News article

Famelab South Africa - Stevie Biffen is off to the UK!

This world location news article was published under the 2010 to 2015 Conservative and Liberal Democrat coalition government

Famelab seeks out and nurtures science communication talent that encourages engagement between scientists and society.

Dubbed as the “pop idols for scientists”, Famelab is a British Council initiative, that seeks out and nurtures science communication talent that encourages engagement between scientists and society. Sixteen young scientists from around South Africa were selected as the top speakers in a month long series of regional heats held around the country. The heats took place at diverse venues including science centres in Cape Town and Limpopo, universities including UNISA in Pretoria and the University of KwaZulu Natal in Pietermaritzburg and science organisations like the South African National Space Agency (SANSA), the Centre for Scientific and Industrial Research (CSIR).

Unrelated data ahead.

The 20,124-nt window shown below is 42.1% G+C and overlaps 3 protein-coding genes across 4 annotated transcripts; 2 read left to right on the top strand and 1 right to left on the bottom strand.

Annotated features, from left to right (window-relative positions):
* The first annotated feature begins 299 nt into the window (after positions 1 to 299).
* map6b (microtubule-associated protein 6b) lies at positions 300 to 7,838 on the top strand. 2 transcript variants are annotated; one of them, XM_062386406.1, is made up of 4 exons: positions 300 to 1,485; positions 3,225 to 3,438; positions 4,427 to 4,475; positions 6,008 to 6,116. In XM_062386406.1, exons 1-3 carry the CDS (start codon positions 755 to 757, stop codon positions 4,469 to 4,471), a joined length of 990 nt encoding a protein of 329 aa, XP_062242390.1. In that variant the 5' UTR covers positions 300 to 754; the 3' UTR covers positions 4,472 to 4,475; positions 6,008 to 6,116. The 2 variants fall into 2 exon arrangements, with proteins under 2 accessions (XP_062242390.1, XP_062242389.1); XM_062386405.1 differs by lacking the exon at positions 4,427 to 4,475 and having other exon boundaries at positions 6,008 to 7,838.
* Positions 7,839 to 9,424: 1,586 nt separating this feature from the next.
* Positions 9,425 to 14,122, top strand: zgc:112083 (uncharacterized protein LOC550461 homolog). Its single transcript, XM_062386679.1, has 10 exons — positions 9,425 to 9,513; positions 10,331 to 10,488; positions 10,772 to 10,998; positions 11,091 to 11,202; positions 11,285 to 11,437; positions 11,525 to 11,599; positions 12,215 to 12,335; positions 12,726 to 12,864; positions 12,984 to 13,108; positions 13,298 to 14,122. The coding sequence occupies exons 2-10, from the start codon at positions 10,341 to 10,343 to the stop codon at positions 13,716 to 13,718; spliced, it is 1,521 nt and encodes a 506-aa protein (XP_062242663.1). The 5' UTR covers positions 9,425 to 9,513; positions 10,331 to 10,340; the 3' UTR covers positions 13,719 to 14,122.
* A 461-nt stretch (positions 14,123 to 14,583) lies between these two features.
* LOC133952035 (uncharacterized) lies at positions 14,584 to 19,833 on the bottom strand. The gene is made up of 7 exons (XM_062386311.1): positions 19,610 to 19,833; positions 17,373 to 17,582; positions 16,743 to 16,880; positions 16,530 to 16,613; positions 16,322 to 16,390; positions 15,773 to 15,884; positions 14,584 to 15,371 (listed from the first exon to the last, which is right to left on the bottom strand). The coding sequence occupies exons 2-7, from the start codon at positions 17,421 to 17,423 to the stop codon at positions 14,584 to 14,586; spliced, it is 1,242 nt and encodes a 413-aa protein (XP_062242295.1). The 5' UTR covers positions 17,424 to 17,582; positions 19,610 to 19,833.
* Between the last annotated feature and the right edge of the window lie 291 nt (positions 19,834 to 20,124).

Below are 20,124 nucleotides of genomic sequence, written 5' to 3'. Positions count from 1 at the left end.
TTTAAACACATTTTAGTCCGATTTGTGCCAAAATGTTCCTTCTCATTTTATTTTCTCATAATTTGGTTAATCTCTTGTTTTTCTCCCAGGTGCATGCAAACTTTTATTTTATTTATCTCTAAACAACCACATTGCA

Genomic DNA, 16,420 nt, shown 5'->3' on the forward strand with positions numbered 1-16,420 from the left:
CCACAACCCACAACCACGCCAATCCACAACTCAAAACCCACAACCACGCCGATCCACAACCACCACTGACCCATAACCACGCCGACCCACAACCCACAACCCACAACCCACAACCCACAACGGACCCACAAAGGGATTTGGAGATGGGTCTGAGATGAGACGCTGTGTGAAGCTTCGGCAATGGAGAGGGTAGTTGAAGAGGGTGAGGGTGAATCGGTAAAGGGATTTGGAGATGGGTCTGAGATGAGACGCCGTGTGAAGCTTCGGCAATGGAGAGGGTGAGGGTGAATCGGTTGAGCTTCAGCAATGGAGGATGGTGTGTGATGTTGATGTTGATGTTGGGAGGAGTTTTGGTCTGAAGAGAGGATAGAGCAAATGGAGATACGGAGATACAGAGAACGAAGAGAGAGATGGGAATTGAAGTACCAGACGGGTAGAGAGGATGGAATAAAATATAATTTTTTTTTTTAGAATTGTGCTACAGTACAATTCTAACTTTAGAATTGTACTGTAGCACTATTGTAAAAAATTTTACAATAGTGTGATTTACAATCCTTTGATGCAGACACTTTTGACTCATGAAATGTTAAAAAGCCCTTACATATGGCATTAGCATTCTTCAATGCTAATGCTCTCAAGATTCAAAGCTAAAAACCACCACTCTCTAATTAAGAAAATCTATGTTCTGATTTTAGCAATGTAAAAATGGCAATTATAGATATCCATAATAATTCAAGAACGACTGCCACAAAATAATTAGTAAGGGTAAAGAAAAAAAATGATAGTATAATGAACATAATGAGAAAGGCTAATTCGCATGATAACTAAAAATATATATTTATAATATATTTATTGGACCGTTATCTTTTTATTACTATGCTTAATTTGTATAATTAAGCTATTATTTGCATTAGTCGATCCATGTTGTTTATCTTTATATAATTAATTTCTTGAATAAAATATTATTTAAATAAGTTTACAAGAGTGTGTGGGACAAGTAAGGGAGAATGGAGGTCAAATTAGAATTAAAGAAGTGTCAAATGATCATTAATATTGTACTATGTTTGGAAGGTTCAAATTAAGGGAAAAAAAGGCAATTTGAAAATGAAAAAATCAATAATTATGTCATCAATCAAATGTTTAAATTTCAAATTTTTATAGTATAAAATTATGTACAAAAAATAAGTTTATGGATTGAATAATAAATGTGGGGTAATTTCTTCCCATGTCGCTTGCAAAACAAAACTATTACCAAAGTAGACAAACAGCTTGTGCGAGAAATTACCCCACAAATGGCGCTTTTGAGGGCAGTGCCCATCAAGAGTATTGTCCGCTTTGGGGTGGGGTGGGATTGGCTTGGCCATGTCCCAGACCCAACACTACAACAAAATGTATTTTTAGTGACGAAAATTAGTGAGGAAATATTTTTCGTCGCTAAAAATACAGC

The British High Commission, through the UK Science and Innovation Network (SIN), supported the finals at Scifest Africa in Grahamstown in March. The judges, Dr Sandile Malinga, CEO of the South African National Space Agency, Sarah Wild, Science Editor for the Mail and Guardian, and Professor Robin Grimes, Chief Science and Technology Adviser to the Foreign and Commonwealth Office in the UK, evaluated the finalists on the content, clarity and charisma of their talks.

This year’s winner Stevie Biffen, is a Masters student from the University of Cape Town. Her talk “The science of Happiness” explored how the brain interprets emotions. More importantly, how can we use this to increase our happiness? All our instantaneous emotions are expressed in the amygdala (a tiny part of the brain named after the Greek word for almond, as that is what it resembles). However, our brain also uses the frontal lobe to interpret these instantaneous emotional responses on a more rational level. Thus, the frontal lobe can be used to interpret negative emotions in a more positive light. In summary, an instantaneous negative emotion does not need to become a negative thought, which, in turn, can lead to a negative lifestyle. Thus, we all have the secret to true happiness within our brains, so long as we learn how to use this magnificent organ to our advantage.

Stevie is off to The Cheltenham Science Festival in June to compete in the Global Famelab finals and is hoping to bring the prize home to South Africa.